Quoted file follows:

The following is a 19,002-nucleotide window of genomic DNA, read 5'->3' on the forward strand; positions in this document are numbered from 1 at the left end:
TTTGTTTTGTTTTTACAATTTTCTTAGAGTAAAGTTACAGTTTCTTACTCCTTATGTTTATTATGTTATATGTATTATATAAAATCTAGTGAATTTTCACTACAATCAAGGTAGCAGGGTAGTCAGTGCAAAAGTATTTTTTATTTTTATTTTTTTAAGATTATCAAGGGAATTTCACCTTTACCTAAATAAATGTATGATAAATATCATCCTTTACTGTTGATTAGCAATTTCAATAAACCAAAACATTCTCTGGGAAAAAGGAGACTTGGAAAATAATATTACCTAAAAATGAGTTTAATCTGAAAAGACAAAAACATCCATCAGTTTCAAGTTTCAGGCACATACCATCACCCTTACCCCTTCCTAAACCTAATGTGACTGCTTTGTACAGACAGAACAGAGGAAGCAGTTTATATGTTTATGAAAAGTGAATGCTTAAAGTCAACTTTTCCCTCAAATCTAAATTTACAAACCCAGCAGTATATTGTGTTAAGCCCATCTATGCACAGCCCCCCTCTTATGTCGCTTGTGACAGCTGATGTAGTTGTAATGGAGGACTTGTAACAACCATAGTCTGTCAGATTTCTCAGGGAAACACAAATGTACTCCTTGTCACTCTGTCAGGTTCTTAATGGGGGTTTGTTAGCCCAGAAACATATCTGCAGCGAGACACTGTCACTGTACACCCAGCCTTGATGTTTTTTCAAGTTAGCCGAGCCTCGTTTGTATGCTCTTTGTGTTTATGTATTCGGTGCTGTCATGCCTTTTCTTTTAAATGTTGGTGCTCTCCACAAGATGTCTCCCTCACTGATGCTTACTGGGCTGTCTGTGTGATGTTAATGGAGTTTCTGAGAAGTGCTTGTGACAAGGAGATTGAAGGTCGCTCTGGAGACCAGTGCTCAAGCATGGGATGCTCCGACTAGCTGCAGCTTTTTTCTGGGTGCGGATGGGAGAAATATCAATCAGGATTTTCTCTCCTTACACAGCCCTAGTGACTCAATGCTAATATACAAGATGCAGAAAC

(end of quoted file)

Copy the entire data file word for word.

The following is a 19,002-nucleotide window of genomic DNA, read 5'->3' on the forward strand; positions in this document are numbered from 1 at the left end:
TTTGTTTTGTTTTTACAATTTTCTTAGAGTAAAGTTACAGTTTCTTACTCCTTATGTTTATTATGTTATATGTATTATATAAAATCTAGTGAATTTTCACTACAATCAAGGTAGCAGGGTAGTCAGTGCAAAAGTATTTTTTATTTTTATTTTTTTAAGATTATCAAGGGAATTTCACCTTTACCTAAATAAATGTATGATAAATATCATCCTTTACTGTTGATTAGCAATTTCAATAAACCAAAACATTCTCTGGGAAAAAGGAGACTTGGAAAATAATATTACCTAAAAATGAGTTTAATCTGAAAAGACAAAAACATCCATCAGTTTCAAGTTTCAGGCACATACCATCACCCTTACCCCTTCCTAAACCTAATGTGACTGCTTTGTACAGACAGAACAGAGGAAGCAGTTTATATGTTTATGAAAAGTGAATGCTTAAAGTCAACTTTTCCCTCAAATCTAAATTTACAAACCCAGCAGTATATTGTGTTAAGCCCATCTATGCACAGCCCCCCTCTTATGTCGCTTGTGACAGCTGATGTAGTTGTAATGGAGGACTTGTAACAACCATAGTCTGTCAGATTTCTCAGGGAAACACAAATGTACTCCTTGTCACTCTGTCAGGTTCTTAATGGGGGTTTGTTAGCCCAGAAACATATCTGCAGCGAGACACTGTCACTGTACACCCAGCCTTGATGTTTTTTCAAGTTAGCCGAGCCTCGTTTGTATGCTCTTTGTGTTTATGTATTCGGTGCTGTCATGCCTTTTCTTTTAAATGTTGGTGCTCTCCACAAGATGTCTCCCTCACTGATGCTTACTGGGCTGTCTGTGTGATGTTAATGGAGTTTCTGAGAAGTGCTTGTGACAAGGAGATTGAAGGTCGCTCTGGAGACCAGTGCTCAAGCATGGGATGCTCCGACTAGCTGCAGCTTTTTTCTGGGTGCGGATGGGAGAAATATCAATCAGGATTTTCTCTCCTTACACAGCCCTAGTGACTCAATGCTAATATACAAGATGCAGAAAC